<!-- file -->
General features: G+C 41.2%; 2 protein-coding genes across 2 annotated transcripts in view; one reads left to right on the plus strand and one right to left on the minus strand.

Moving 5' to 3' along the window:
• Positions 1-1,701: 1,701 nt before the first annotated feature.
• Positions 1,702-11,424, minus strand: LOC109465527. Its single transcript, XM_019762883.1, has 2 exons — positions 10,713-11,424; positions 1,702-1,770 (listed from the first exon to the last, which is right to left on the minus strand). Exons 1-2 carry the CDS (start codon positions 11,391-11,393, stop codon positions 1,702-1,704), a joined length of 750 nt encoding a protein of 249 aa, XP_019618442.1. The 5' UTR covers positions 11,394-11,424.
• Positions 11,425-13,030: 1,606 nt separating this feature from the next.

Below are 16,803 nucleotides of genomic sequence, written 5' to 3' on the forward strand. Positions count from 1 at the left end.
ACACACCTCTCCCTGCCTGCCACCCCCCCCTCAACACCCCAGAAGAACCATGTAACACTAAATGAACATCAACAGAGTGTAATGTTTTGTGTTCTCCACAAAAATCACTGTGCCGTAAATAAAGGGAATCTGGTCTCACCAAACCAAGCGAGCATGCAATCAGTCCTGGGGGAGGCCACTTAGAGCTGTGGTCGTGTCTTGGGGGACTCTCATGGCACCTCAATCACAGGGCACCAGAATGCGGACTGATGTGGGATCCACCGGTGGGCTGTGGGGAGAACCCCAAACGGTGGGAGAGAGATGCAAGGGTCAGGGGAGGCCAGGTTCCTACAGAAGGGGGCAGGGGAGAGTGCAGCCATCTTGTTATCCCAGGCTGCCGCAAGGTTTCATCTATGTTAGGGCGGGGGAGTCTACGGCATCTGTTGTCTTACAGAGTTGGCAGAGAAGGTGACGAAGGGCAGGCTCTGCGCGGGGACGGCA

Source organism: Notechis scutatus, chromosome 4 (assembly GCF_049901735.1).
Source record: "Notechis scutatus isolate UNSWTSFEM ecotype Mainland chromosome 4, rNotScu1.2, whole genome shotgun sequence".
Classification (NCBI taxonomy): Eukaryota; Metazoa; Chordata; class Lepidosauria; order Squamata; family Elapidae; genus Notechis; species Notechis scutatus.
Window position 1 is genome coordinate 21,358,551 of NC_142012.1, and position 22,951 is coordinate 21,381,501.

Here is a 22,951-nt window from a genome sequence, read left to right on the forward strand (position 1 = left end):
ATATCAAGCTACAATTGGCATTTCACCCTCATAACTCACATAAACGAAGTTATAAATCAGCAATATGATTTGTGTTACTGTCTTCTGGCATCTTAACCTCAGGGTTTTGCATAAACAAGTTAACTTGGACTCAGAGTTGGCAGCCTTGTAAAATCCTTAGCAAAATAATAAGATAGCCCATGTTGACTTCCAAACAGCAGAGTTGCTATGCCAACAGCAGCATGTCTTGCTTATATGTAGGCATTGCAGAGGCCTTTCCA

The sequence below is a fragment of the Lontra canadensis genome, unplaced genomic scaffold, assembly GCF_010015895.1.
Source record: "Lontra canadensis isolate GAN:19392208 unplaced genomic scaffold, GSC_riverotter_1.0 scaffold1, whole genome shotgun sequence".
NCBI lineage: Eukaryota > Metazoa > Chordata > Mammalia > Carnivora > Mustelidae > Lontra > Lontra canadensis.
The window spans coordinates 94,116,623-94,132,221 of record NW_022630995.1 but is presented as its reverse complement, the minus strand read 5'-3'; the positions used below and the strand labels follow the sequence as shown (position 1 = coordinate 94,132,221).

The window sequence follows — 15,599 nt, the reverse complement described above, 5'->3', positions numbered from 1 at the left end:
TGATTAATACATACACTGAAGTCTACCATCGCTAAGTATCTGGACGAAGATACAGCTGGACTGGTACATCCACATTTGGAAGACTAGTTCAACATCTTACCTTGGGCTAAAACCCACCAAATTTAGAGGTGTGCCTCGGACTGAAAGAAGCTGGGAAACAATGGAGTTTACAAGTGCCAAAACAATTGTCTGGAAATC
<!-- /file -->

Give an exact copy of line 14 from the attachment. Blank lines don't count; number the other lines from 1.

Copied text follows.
The sequence below is a fragment of the Lontra canadensis genome, unplaced genomic scaffold, assembly GCF_010015895.1.